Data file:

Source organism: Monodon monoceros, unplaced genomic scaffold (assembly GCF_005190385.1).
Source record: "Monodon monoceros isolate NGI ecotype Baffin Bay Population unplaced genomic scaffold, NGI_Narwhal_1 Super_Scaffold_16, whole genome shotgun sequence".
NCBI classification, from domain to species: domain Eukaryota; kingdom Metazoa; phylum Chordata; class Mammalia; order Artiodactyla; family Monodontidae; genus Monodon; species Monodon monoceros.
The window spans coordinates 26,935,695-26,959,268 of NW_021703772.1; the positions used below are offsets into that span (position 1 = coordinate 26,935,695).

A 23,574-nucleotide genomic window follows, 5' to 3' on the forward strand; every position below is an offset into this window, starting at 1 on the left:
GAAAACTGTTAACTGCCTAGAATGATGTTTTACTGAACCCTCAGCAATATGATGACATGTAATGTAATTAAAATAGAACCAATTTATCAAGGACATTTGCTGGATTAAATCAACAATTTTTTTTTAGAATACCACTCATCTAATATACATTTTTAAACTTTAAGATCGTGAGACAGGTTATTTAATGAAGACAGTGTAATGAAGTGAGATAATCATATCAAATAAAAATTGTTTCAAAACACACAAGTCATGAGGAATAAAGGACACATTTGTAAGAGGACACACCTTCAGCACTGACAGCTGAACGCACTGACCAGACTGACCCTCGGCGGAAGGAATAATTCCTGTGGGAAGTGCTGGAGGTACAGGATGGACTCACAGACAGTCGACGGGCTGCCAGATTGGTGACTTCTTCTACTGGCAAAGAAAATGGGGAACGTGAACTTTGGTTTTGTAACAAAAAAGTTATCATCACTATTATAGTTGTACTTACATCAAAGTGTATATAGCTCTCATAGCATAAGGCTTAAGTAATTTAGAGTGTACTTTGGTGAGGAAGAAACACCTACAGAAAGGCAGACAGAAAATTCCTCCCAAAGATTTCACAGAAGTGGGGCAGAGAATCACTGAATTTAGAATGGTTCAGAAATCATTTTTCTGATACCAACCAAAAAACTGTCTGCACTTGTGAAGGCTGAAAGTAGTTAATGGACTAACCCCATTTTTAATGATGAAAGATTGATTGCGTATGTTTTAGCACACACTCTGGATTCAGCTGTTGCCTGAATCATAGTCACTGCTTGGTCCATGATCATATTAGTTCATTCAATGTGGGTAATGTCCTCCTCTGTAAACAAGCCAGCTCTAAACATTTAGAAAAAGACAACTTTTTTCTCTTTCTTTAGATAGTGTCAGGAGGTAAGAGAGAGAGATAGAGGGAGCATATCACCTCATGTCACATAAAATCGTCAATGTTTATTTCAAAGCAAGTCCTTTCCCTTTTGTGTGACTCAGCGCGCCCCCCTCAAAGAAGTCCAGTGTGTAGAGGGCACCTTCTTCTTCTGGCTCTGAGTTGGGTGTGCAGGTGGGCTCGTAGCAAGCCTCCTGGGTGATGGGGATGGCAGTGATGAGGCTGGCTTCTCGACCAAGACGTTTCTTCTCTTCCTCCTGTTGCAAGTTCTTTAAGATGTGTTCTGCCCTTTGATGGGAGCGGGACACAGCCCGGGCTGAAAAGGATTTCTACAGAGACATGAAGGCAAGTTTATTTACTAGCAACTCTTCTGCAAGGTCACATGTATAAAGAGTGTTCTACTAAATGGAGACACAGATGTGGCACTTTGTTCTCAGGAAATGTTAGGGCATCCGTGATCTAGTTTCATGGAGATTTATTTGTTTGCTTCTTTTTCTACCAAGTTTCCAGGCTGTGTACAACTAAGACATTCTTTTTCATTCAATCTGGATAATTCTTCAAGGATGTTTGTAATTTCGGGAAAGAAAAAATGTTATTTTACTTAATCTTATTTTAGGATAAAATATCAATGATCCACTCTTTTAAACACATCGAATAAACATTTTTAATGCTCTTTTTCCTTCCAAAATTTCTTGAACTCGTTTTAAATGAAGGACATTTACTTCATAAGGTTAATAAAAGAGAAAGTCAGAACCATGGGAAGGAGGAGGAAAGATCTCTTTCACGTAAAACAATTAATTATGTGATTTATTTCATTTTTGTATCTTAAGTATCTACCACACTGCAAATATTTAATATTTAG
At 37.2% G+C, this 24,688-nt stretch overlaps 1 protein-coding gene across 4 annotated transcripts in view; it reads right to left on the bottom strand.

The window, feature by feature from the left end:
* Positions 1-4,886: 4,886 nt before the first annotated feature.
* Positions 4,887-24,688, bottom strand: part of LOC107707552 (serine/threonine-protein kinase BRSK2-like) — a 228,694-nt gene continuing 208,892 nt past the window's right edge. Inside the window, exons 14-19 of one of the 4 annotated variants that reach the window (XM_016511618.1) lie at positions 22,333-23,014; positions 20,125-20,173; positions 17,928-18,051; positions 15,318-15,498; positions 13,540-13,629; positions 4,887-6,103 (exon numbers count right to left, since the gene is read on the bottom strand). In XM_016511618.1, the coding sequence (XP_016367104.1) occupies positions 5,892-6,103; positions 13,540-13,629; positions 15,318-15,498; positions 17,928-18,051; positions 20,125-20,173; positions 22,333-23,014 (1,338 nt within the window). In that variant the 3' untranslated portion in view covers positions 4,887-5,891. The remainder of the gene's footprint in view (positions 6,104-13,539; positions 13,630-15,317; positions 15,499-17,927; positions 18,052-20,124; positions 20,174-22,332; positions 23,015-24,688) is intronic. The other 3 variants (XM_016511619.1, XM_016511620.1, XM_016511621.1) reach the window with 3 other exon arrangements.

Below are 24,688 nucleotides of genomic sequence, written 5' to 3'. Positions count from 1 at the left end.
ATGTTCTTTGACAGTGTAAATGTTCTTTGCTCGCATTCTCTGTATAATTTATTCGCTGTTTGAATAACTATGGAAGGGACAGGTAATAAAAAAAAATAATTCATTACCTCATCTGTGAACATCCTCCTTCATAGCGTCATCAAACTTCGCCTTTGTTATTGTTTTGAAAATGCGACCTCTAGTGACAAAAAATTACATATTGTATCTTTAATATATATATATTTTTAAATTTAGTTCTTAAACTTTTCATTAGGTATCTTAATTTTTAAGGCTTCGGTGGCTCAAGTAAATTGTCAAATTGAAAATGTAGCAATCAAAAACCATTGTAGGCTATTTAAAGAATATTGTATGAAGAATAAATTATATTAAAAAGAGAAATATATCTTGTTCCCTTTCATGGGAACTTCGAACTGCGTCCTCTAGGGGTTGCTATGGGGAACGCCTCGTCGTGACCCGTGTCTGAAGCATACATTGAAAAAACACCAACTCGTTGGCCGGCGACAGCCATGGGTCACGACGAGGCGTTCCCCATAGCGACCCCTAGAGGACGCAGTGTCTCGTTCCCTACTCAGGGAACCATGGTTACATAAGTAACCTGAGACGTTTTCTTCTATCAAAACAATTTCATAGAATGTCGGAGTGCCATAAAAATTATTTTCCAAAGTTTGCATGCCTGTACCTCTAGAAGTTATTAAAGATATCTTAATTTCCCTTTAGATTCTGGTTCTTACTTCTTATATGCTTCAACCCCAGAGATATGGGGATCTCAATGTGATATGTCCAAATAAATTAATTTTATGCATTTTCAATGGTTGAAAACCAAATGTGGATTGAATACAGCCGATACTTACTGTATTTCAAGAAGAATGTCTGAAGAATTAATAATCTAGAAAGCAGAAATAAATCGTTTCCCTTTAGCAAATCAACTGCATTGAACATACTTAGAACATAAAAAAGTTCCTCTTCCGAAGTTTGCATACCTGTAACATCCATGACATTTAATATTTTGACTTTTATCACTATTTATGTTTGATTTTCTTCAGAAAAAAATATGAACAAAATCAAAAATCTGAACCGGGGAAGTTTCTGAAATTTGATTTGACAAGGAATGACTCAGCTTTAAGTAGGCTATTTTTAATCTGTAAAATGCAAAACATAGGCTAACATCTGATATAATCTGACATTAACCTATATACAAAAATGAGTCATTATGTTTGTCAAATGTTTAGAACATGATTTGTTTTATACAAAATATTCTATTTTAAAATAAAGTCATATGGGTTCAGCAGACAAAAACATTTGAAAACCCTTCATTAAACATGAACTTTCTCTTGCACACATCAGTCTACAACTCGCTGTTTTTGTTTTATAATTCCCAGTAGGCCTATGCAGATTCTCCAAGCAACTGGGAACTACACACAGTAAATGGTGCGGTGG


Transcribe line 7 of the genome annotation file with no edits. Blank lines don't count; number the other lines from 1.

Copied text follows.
At 37.2% G+C, this 24,688-nt stretch overlaps 1 protein-coding gene across 4 annotated transcripts in view; it reads right to left on the bottom strand.